The New York Times recently ran a piece about Brazilian waxes being on the decline and how letting pubic hair grow is the new trend. What? You mean to tell me there are grown women who follow “trends” when it comes to pubic hair maintenance? Apparently so.
The piece mentioned Lady Gaga, Gwyneth Paltrow, Girls actress Gaby Hoffman and Cameron Diaz as examples of famous women who have been open about the more au natural state of their pubic hair. Lady Gaga and Hoffman have gone so far as to show their pubes in public via a photo shoot and a television show, respectively.
Other than the brow-furrowing idea that people would actually look to celebrities for guidance on what to do with pubic hair, I was struck by the fact that the article makes no mention of women of color at all. It’s not shocking in the least, but interesting that when speaking about female sexuality, it is only white women who are mentioned.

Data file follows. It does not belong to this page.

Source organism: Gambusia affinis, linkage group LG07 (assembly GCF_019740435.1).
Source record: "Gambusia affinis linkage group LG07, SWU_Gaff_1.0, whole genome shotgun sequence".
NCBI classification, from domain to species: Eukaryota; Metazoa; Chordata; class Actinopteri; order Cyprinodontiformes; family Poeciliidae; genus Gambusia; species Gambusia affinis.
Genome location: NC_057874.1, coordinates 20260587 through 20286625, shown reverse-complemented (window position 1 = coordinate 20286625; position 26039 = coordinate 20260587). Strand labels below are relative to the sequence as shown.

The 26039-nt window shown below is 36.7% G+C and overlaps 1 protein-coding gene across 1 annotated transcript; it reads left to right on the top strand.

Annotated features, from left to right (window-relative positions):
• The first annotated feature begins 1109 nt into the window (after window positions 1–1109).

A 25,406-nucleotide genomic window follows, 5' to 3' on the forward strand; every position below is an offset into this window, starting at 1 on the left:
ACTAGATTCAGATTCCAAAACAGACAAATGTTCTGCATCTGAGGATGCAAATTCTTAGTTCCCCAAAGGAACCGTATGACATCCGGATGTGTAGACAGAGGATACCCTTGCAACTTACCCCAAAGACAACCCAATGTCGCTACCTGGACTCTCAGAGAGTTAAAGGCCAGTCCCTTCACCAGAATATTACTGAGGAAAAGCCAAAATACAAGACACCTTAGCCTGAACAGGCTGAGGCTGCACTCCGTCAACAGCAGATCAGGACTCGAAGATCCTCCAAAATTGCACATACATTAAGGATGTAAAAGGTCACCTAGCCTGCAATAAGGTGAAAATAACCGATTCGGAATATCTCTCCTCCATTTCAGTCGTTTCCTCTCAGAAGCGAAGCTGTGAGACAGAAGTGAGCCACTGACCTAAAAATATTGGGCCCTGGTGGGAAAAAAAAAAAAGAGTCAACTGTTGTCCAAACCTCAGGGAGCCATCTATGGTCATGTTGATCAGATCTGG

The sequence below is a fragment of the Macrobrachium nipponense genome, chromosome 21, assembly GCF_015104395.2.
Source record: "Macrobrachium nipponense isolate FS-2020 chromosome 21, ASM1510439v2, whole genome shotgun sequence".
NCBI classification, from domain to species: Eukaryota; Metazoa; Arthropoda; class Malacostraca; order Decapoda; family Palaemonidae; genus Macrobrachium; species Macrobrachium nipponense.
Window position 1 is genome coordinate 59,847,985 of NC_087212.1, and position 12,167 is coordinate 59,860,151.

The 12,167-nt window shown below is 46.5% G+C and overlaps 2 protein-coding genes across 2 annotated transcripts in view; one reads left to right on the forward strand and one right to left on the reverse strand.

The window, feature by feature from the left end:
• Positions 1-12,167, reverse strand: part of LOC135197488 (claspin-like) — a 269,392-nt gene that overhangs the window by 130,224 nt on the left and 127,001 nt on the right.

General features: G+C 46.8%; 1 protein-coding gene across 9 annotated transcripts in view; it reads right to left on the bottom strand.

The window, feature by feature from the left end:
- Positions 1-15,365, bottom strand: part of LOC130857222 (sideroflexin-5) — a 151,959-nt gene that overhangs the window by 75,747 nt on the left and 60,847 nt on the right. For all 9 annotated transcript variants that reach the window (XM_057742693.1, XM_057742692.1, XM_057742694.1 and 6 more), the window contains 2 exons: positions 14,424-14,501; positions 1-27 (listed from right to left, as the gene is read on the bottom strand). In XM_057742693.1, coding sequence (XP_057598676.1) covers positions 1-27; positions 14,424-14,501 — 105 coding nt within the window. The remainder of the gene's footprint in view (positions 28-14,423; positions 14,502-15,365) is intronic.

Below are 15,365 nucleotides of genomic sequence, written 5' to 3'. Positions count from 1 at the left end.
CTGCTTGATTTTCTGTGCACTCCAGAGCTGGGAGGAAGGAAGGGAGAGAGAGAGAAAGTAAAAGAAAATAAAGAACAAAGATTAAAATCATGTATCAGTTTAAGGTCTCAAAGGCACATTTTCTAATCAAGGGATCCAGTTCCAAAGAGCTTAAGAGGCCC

Us black women are not missing anything by being excluded from this pubic hair trend conversation, but it is a very telling exclusion. Whiteness is the default for so many topics in media—beauty, sexuality, love, etc. Black sexuality is still “other.” Like with everything else, we have to continue to create our own spaces (Hey Clutch!) to talk about what matters to us.
But back to the pubic hair topic, to each her own. Some people shave initials and shapes into their pubic hair, some folks go completely bare, some do a little trim and some adventurous women adorn their lady parts with crystals. I’m good on that. But whatever you and your partner like is just fine. Be safe, be clean and you’re all good.
When you are considering what to do down below, where do you typically go for advice?